I grew up with a kid in my neighborhood who could tell you what kind of car had just driven by listening to the engine. Yup, he was good. I love doing this, especially when the new cars come out. But when I was driving during the evening rush here in Milwaukee I tried identifying cars by just their tail lights. Relax, we were stopped most of the time. I grabbed ten images of 2018-19 vehicles’ tail lights. See how good you are. To make it tougher, I photoshopped out any logos if they were in the shot. If you choose the wrong answer it will appear red while the right one turns green. Good Luck. BTW, using Google Image Search is cheating and participants will be flogged. Also, right-clicking on the image will not give you the correct answer. I couldn’t make it that easy.
For those of you who have not read my posts before, I love Jeeps! My love affair began in 1970 when American Motors purchased The Jeep Corporation from Kaiser Industries. My dad worked for AMC at the time at its National Parts Distribution Center in Milwaukee, WI. so now I would receive employee pricing on Jeeps. Dad was the first family member to hop on when he purchased a Cherokee Wagoneer in 1988 exactly like the one in the picture. This wasn’t the larger SJ version but the XJ built on the new Cherokee platform introed by AMC in 1984 and over its 17-year run, just under three million were sold. This was ground-breaking stuff at the time essentially kicking off the SUV segment. Later on, mom wanted something easier to get in and out of and he sold this Jeep to me. That started a relationship that would last a very long time. Continue reading Jeepless for the 1st time in 30 years and the quest for 71 inches→
Jeep has remade its Compass and moved it from near the bottom of the small crossover sport-utility list to much nearer the top.
The former Compass didn’t impress in any way, while the new Compass starts by looking like a miniature Jeep Grand Cherokee with a handsome 7-bar grille and well-proportioned profile. But it’s much more refined than its predecessor with a quiet and roomy interior and good behavior over the road, plus some ability to go off road, if needed.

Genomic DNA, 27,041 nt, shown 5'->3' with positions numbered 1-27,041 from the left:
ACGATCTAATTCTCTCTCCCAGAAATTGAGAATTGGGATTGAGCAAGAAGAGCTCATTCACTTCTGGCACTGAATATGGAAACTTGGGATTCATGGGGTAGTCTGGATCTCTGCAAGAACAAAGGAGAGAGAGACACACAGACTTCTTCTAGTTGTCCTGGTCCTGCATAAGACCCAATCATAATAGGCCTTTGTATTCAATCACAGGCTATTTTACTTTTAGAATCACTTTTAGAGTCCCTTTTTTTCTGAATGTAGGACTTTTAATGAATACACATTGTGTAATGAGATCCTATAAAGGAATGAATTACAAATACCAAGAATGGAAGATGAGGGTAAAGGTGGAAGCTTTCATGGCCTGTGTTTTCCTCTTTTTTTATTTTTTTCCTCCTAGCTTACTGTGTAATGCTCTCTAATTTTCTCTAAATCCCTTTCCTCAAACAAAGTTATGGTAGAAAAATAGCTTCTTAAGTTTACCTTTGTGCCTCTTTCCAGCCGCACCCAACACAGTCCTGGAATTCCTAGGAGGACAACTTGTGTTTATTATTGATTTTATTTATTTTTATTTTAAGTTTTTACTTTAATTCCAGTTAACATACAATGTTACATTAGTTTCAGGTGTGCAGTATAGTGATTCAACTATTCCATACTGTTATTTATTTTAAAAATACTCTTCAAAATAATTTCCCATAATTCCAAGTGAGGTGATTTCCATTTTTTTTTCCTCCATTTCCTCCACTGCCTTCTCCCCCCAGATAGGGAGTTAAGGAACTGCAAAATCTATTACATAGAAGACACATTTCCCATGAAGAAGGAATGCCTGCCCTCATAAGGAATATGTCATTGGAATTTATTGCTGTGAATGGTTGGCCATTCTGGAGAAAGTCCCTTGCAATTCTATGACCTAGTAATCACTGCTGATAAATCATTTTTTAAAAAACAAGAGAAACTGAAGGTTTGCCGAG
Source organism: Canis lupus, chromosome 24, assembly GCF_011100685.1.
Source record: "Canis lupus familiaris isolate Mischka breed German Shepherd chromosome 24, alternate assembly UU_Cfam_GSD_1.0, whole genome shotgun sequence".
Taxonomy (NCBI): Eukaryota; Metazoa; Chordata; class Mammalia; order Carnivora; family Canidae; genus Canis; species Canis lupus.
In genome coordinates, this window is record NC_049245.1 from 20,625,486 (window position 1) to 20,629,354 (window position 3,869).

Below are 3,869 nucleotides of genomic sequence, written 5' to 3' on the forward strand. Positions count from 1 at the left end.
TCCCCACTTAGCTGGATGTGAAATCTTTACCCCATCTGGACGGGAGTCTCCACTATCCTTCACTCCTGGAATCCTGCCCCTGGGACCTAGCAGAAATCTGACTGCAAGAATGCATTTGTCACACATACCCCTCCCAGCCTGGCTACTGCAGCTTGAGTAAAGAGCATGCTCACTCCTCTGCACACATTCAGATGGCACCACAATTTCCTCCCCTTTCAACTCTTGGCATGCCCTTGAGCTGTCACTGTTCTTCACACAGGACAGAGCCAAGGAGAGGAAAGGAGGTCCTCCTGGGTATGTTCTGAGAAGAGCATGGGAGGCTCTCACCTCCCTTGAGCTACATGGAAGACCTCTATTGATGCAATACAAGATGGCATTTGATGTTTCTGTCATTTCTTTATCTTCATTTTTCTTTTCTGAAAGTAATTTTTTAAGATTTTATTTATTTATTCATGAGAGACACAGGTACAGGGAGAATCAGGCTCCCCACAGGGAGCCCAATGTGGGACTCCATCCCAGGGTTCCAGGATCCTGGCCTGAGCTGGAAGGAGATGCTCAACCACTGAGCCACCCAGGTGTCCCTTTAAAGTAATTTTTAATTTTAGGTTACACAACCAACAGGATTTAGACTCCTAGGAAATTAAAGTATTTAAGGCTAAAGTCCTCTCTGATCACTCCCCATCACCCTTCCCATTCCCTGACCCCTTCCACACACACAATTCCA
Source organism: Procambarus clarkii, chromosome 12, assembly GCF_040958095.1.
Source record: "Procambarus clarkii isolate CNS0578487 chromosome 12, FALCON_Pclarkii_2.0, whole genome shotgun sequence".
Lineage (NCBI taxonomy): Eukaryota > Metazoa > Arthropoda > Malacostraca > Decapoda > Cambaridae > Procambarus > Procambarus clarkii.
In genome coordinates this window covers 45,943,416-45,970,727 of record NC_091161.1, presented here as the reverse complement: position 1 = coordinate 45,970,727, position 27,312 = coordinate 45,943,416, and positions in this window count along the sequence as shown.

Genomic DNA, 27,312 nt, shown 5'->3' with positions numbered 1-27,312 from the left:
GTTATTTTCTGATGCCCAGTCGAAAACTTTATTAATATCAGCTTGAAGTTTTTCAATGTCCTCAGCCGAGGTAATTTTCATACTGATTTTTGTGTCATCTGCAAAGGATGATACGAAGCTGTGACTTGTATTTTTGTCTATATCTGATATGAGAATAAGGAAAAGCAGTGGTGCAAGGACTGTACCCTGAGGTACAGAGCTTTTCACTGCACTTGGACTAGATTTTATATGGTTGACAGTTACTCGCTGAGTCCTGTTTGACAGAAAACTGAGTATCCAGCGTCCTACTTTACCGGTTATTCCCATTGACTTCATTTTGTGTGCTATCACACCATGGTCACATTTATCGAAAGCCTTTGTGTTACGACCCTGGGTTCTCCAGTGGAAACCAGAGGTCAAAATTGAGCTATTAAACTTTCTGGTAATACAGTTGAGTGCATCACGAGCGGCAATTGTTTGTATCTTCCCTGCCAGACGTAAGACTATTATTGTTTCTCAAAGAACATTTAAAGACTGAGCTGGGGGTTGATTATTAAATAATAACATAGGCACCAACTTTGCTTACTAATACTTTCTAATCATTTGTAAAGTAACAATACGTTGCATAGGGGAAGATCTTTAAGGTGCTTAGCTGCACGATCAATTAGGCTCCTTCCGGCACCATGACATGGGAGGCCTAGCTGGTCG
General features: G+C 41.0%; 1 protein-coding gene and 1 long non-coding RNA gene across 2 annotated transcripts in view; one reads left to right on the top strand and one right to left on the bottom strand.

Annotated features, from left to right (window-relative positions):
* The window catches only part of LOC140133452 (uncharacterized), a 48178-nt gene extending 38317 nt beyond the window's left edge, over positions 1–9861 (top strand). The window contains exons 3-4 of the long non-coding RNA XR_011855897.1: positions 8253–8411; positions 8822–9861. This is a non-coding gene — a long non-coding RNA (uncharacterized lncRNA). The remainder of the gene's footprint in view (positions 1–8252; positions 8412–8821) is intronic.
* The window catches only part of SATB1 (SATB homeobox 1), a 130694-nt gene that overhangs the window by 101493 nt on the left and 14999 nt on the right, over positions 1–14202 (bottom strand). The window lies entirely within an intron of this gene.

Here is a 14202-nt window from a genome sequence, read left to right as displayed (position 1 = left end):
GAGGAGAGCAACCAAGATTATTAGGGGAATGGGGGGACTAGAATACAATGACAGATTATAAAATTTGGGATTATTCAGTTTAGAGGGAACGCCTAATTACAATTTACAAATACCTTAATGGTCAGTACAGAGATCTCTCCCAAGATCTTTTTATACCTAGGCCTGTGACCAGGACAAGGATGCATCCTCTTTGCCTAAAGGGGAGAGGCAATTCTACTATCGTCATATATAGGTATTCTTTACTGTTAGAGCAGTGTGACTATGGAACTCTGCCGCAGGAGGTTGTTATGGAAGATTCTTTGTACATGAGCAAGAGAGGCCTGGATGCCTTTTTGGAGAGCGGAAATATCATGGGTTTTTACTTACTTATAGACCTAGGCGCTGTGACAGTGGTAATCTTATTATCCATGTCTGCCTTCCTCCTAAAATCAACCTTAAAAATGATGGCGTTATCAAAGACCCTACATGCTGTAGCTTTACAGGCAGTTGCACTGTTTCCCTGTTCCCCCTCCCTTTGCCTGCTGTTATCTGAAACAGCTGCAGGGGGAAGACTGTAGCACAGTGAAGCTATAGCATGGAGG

Compass slots between the small, but cute, Renegade and the handsome more futuristic looking Cherokee. That means the interior is more people friendly too, and, somewhat ironically, the new Compass has more cargo room behind the rear seat than the Cherokee. It’s simply a pleasant vehicle to drive and ride in.
If shopping right now, be aware there may be some confusion if you go to a dealer asking simply for a 2017 model. Both the old, and new Compass models are being sold as 2017s. Make sure you try the newer version, although the former models should be on deep clearance.
Mine was the Latitude with 4-wheel drive. Here the power comes from a 2.4-liter, Multi-Air I4 that creates a healthy 180 horsepower. Not fast, but sufficient for all city and highway driving. A 6-speed manual transmission comes standard on Compass, a rarity in today’s market. But the bright red test vehicle added a 9-sped automatic for $1,500. Shifts were smooth, but acceleration is modest as the new tranny works to save fuel, and it does a great job of that. I got 27.4 miles per gallon in a week’s drive and spent about 60% of my time on the highway. The EPA rates the Compass at 22 mpg city and 30 mpg highway. Both numbers seem achievable. The Compass also features stop-start technology to save gas while the vehicle is at rest. Continue reading 2017 New Jeep Compass Latitude 4×4→
There, now I feel better, it’s out there. I’ve gone road hunting in CJ’s that still hurt my back, but it was still fun! I have owned a 1986 four-door Wagoneer (XJ), then a 1996 Grand Cherokee (ZJ), a Liberty (KJ). Designed by Diamler at the time and not my favorite because it was way to top-heavy as you can see here after an Illinois driver on his cell phone clipped me. I walked away.
It’s the only vehicle I have exited through the sun roof. We currently area about to purchase our 2011 Wrangler Unlimited (JK) off our lease and I can’t wait to start making it more our Jeep. First thing I’m going to do is put a cold air intake to give it some zip. I have been to Camp Jeeps at both the Chicago and Milwaukee auto shows. Milwaukee was the better ride. Check out the videos from my rides. Yup, all in.
It was when American Motors, where my dad worked, bought Kaiser’s money-losing Jeep operations in 1970 that I started to dig into the history of the Jeep brand. AMC was hurting at the time and this was a big gamble for them but the Jeep utility vehicles complemented AMC’s passenger car business. Actually it saved the company. AMC was able to share components, achieving volume efficiencies, as well as capitalizing on Jeep’s international and government markets.
It created the Sport Utility market